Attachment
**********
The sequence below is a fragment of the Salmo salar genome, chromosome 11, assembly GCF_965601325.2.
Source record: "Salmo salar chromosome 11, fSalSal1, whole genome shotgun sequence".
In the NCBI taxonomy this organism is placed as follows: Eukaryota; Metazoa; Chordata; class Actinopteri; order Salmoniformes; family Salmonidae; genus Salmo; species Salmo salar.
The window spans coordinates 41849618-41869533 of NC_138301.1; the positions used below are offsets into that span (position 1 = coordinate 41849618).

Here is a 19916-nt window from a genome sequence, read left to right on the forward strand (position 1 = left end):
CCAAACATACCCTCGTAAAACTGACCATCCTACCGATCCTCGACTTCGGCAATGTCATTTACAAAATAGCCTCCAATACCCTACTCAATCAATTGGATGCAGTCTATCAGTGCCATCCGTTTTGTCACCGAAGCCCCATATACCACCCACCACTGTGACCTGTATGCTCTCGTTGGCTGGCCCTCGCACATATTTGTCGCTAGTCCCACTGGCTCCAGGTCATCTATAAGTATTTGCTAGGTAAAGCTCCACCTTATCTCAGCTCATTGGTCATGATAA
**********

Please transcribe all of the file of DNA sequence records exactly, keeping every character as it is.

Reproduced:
The sequence below is a fragment of the Salmo salar genome, chromosome 11, assembly GCF_965601325.2.
Source record: "Salmo salar chromosome 11, fSalSal1, whole genome shotgun sequence".
In the NCBI taxonomy this organism is placed as follows: Eukaryota; Metazoa; Chordata; class Actinopteri; order Salmoniformes; family Salmonidae; genus Salmo; species Salmo salar.
The window spans coordinates 41849618-41869533 of NC_138301.1; the positions used below are offsets into that span (position 1 = coordinate 41849618).

Here is a 19916-nt window from a genome sequence, read left to right on the forward strand (position 1 = left end):
CCAAACATACCCTCGTAAAACTGACCATCCTACCGATCCTCGACTTCGGCAATGTCATTTACAAAATAGCCTCCAATACCCTACTCAATCAATTGGATGCAGTCTATCAGTGCCATCCGTTTTGTCACCGAAGCCCCATATACCACCCACCACTGTGACCTGTATGCTCTCGTTGGCTGGCCCTCGCACATATTTGTCGCTAGTCCCACTGGCTCCAGGTCATCTATAAGTATTTGCTAGGTAAAGCTCCACCTTATCTCAGCTCATTGGTCATGATAA